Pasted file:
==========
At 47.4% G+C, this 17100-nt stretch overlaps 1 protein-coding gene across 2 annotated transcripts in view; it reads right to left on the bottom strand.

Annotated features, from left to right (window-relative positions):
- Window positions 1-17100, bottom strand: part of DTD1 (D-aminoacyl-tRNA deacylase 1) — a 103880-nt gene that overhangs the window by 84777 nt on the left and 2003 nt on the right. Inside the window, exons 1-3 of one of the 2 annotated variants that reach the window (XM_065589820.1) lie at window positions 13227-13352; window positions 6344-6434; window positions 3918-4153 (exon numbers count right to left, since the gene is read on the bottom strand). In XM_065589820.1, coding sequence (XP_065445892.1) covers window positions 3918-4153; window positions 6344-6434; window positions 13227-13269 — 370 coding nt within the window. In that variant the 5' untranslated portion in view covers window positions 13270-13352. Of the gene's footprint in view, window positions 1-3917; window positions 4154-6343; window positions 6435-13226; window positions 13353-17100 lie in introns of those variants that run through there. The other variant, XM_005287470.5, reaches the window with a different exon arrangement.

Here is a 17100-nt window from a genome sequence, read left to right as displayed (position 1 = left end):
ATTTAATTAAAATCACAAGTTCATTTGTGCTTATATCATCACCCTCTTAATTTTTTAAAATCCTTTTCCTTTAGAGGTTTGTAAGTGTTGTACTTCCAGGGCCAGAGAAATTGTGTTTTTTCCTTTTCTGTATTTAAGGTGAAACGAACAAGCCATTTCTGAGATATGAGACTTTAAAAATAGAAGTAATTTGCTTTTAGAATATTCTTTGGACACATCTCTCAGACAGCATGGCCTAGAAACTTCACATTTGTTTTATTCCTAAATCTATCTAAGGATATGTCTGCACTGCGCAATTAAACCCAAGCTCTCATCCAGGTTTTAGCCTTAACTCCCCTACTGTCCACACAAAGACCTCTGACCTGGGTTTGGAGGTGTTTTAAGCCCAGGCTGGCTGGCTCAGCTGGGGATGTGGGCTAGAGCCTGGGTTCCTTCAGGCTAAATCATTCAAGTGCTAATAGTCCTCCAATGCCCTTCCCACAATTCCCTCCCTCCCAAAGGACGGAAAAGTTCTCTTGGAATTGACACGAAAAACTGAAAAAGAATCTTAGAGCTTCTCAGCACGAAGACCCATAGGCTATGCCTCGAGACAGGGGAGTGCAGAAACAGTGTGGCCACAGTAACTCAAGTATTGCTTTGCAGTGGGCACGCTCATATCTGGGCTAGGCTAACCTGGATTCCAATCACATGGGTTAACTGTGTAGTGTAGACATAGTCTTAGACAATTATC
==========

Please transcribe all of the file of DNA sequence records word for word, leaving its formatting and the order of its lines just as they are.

At 47.4% G+C, this 17100-nt stretch overlaps 1 protein-coding gene across 2 annotated transcripts in view; it reads right to left on the bottom strand.

Annotated features, from left to right (window-relative positions):
- Window positions 1-17100, bottom strand: part of DTD1 (D-aminoacyl-tRNA deacylase 1) — a 103880-nt gene that overhangs the window by 84777 nt on the left and 2003 nt on the right. Inside the window, exons 1-3 of one of the 2 annotated variants that reach the window (XM_065589820.1) lie at window positions 13227-13352; window positions 6344-6434; window positions 3918-4153 (exon numbers count right to left, since the gene is read on the bottom strand). In XM_065589820.1, coding sequence (XP_065445892.1) covers window positions 3918-4153; window positions 6344-6434; window positions 13227-13269 — 370 coding nt within the window. In that variant the 5' untranslated portion in view covers window positions 13270-13352. Of the gene's footprint in view, window positions 1-3917; window positions 4154-6343; window positions 6435-13226; window positions 13353-17100 lie in introns of those variants that run through there. The other variant, XM_005287470.5, reaches the window with a different exon arrangement.

Here is a 17100-nt window from a genome sequence, read left to right as displayed (position 1 = left end):
ATTTAATTAAAATCACAAGTTCATTTGTGCTTATATCATCACCCTCTTAATTTTTTAAAATCCTTTTCCTTTAGAGGTTTGTAAGTGTTGTACTTCCAGGGCCAGAGAAATTGTGTTTTTTCCTTTTCTGTATTTAAGGTGAAACGAACAAGCCATTTCTGAGATATGAGACTTTAAAAATAGAAGTAATTTGCTTTTAGAATATTCTTTGGACACATCTCTCAGACAGCATGGCCTAGAAACTTCACATTTGTTTTATTCCTAAATCTATCTAAGGATATGTCTGCACTGCGCAATTAAACCCAAGCTCTCATCCAGGTTTTAGCCTTAACTCCCCTACTGTCCACACAAAGACCTCTGACCTGGGTTTGGAGGTGTTTTAAGCCCAGGCTGGCTGGCTCAGCTGGGGATGTGGGCTAGAGCCTGGGTTCCTTCAGGCTAAATCATTCAAGTGCTAATAGTCCTCCAATGCCCTTCCCACAATTCCCTCCCTCCCAAAGGACGGAAAAGTTCTCTTGGAATTGACACGAAAAACTGAAAAAGAATCTTAGAGCTTCTCAGCACGAAGACCCATAGGCTATGCCTCGAGACAGGGGAGTGCAGAAACAGTGTGGCCACAGTAACTCAAGTATTGCTTTGCAGTGGGCACGCTCATATCTGGGCTAGGCTAACCTGGATTCCAATCACATGGGTTAACTGTGTAGTGTAGACATAGTCTTAGACAATTATC